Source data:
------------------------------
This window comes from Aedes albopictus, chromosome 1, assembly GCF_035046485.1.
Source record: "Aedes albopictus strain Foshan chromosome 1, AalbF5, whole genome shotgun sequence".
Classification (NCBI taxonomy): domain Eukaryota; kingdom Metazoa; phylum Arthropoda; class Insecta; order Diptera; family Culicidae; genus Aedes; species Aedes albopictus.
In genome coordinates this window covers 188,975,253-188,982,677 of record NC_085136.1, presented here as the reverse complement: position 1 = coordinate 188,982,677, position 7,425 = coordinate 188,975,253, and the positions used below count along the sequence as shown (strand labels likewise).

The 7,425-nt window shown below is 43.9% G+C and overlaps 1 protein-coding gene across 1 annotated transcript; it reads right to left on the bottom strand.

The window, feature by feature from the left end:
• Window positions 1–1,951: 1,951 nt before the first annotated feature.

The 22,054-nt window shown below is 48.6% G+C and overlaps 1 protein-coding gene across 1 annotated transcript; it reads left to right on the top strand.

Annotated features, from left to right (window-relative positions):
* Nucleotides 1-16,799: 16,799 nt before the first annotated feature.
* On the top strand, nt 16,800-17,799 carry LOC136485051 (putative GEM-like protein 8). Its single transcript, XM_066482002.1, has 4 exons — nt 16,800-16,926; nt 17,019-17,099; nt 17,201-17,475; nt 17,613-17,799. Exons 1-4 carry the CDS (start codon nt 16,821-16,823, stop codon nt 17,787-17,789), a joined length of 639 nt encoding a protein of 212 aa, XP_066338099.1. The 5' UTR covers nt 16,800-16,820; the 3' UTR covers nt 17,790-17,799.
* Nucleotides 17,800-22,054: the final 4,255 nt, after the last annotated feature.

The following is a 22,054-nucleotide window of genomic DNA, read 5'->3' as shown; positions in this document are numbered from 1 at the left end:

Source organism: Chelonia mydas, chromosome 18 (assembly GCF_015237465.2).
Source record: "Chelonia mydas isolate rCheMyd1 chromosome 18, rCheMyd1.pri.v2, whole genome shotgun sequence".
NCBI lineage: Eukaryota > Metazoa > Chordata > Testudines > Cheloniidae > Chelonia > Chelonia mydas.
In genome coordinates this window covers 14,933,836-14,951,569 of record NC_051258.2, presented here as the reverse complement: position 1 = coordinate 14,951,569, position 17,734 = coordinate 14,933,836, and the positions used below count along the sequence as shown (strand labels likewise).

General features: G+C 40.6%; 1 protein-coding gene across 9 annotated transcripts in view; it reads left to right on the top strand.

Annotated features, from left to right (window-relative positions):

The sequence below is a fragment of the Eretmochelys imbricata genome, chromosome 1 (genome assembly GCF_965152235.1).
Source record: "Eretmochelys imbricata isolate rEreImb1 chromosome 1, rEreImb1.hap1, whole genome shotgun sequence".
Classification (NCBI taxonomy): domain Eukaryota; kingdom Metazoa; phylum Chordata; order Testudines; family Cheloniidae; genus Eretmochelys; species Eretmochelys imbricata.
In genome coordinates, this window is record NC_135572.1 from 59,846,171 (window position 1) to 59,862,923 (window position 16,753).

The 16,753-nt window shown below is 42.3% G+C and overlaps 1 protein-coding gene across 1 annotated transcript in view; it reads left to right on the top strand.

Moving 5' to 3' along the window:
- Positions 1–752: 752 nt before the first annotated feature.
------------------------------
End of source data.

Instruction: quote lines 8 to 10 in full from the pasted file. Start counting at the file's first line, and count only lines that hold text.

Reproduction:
The 22,054-nt window shown below is 48.6% G+C and overlaps 1 protein-coding gene across 1 annotated transcript; it reads left to right on the top strand.

Annotated features, from left to right (window-relative positions):
* Nucleotides 1-16,799: 16,799 nt before the first annotated feature.